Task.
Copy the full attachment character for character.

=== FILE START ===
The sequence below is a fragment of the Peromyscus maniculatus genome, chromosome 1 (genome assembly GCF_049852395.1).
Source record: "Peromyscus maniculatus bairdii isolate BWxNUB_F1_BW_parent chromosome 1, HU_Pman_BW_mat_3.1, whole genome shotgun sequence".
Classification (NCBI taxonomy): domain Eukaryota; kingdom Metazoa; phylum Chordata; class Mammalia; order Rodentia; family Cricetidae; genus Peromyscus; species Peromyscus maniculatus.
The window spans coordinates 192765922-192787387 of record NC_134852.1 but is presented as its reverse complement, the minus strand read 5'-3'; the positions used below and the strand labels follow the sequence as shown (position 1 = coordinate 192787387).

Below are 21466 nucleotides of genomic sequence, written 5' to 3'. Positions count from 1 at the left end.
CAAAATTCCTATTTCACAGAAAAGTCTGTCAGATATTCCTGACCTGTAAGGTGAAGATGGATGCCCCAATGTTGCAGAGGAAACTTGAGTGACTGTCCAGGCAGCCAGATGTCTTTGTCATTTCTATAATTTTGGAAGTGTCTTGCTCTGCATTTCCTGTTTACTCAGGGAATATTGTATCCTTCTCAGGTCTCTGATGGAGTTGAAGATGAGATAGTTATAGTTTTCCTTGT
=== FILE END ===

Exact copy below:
The sequence below is a fragment of the Peromyscus maniculatus genome, chromosome 1 (genome assembly GCF_049852395.1).
Source record: "Peromyscus maniculatus bairdii isolate BWxNUB_F1_BW_parent chromosome 1, HU_Pman_BW_mat_3.1, whole genome shotgun sequence".
Classification (NCBI taxonomy): domain Eukaryota; kingdom Metazoa; phylum Chordata; class Mammalia; order Rodentia; family Cricetidae; genus Peromyscus; species Peromyscus maniculatus.
The window spans coordinates 192765922-192787387 of record NC_134852.1 but is presented as its reverse complement, the minus strand read 5'-3'; the positions used below and the strand labels follow the sequence as shown (position 1 = coordinate 192787387).

Below are 21466 nucleotides of genomic sequence, written 5' to 3'. Positions count from 1 at the left end.
CAAAATTCCTATTTCACAGAAAAGTCTGTCAGATATTCCTGACCTGTAAGGTGAAGATGGATGCCCCAATGTTGCAGAGGAAACTTGAGTGACTGTCCAGGCAGCCAGATGTCTTTGTCATTTCTATAATTTTGGAAGTGTCTTGCTCTGCATTTCCTGTTTACTCAGGGAATATTGTATCCTTCTCAGGTCTCTGATGGAGTTGAAGATGAGATAGTTATAGTTTTCCTTGT